The major protein (comprising over half of that in mammals) of the white fibers of connective tissue, cartilage, and bone; insoluble in water but can be altered to easily digestible, soluble gelatins by boiling in water, dilute acids, or alkalis. It is high in glycyl, l-alanyl, l-prolyl, and l-4-hydroxyprolyl residues, but is low in sulfur and has no l-tryptophanyl residues. It comprises a family of genetically distinct molecules all of which have a unique triple helix configuration of three polypeptide subunits known as a-chains; at least 18 types of collagen have been identified, each with a different polypeptide chain.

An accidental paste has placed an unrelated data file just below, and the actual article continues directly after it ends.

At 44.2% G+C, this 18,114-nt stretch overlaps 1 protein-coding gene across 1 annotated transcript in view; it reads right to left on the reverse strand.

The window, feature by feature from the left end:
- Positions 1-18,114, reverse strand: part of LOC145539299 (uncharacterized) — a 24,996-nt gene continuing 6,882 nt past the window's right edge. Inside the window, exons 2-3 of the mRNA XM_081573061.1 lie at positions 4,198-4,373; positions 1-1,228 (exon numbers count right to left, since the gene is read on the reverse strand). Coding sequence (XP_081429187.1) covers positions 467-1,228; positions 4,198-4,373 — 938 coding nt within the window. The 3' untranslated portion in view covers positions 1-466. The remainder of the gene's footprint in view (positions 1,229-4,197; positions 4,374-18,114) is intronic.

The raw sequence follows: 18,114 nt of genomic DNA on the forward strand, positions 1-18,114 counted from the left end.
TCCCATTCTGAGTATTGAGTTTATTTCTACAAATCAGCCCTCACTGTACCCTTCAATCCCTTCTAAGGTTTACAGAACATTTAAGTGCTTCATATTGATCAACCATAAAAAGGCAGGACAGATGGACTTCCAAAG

[G. koila, glue, + -gen, producing]
See Also: collagen fiber
Search Stedman's Medical Dictionary
Examples: glitazone, GI cocktail, etc.